Tuesday, July 30, 2019

Hollis Robbins on the Chinese study of American literature

Hollis Robbins, Dancing with Chains, BLARB: Blog//LA Review of Books, April 3, 2018:
But we are in their gaze. And as Wesleyan president Michael Roth noted a few months ago, Chinese students are asking better and more interesting questions than we are about academia and academic subjects. Free from the invisible social constraints of academic norms — the trends and fashions of academic study — young Chinese scholars are writing with wild abandon about Sidney Sheldon, slave narratives, Emily Dickinson, Margaret Mitchell, “Chick Lit,” and Michael Chabon. I met a scholar studying Neil Simon and Toni Morrison, a combination for which I can’t imagine a supportive dissertation committee here.

Systematic Chinese study of American literature is nearly 50 years old. Since 1978, Chinese textbooks on American literature have presented to students works by Stowe, Mailer, and Doctorow, as explicitly critical of capitalism and sympathetic to the oppressed. Two of the first American works of fiction translated into Chinese were Uncle Tom’s Cabin and Hemingway’s “The Killers” for reasons that are obvious. More recent studies feature Stephen King, Philip Roth, and zombie movies as critiques of American culture and politics. And while English language essays by Chinese scholars sometimes feature jarring word choices (a recent essay on The Great Gatsby describes Fitzgerald as attending “a noble school for the wealthy kids”), such choices are rarely actually wrong.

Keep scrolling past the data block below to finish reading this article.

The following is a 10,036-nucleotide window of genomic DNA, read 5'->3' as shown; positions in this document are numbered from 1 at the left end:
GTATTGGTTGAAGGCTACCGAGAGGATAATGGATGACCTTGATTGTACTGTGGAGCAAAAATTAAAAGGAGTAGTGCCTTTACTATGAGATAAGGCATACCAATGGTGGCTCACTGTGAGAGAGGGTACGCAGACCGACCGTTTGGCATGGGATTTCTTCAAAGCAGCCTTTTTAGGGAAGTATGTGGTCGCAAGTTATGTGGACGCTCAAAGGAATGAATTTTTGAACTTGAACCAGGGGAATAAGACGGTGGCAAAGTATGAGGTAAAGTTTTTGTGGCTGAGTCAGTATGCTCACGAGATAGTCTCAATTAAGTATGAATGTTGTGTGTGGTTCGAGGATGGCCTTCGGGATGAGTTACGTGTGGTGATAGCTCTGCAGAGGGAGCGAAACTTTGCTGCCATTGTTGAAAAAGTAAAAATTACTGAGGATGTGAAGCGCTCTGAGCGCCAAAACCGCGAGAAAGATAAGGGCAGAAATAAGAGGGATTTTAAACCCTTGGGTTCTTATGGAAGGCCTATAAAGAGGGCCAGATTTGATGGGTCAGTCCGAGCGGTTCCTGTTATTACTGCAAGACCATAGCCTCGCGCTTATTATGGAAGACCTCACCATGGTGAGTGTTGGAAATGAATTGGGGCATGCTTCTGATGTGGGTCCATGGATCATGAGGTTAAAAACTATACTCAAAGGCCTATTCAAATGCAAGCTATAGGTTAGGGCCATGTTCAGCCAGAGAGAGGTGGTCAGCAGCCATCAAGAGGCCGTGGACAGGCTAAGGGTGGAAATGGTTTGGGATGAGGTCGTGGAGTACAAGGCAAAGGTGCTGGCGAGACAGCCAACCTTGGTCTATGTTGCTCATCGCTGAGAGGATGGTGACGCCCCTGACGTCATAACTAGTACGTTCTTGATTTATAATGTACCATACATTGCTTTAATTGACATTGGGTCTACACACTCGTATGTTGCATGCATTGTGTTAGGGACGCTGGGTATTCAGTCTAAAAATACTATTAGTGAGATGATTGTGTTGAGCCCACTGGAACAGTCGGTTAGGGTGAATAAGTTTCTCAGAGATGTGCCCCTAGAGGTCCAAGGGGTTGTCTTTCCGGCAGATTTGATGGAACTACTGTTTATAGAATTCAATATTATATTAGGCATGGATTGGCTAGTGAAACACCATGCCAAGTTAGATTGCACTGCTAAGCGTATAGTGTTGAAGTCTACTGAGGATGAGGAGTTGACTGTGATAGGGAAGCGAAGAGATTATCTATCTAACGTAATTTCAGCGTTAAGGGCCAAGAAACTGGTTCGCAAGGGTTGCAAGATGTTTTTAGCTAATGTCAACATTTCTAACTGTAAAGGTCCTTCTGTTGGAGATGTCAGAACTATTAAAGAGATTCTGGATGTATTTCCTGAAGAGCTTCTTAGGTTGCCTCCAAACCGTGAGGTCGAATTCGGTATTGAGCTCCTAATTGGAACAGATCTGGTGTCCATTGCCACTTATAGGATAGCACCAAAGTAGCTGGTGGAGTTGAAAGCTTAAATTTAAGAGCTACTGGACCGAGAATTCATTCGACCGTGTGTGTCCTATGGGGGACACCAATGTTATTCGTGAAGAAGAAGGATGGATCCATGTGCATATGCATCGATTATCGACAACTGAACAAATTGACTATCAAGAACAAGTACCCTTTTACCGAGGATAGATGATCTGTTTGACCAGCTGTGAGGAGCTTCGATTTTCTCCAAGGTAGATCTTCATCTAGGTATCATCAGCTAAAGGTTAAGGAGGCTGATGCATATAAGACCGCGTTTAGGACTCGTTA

The Chinese scholars I met know their literary theory*, too, and think about theory and culture in refreshingly relevant ways. During a lecture to film students at Nanjing University, a grad student, drawing on Foucault and Levi-Strauss, asked about the scholarship on class politics in Quentin Tarantino’s films. I heard a talk at Zheijiang Gongshang University on Mikhail Bakhtin’s applicability to the African American call-and-response tradition. A young professor who just finished a book about orphans as “freethinkers” in Mary Shelley’s novels, asked about theories of orphans in African American literature. At Dianzi University last summer I met a student writing on the resonance of Judith Butler’s Antigone’s Claim to a culture in which so many people have no siblings. At a foreign language high school lecture on American Westerns, after I ended with a clip from Red Planet, a student asked if today’s Americans would ever see themselves as Native Americans after a Martian invasion and whether anyone had written on the subject. I laughed and said I didn’t think so.

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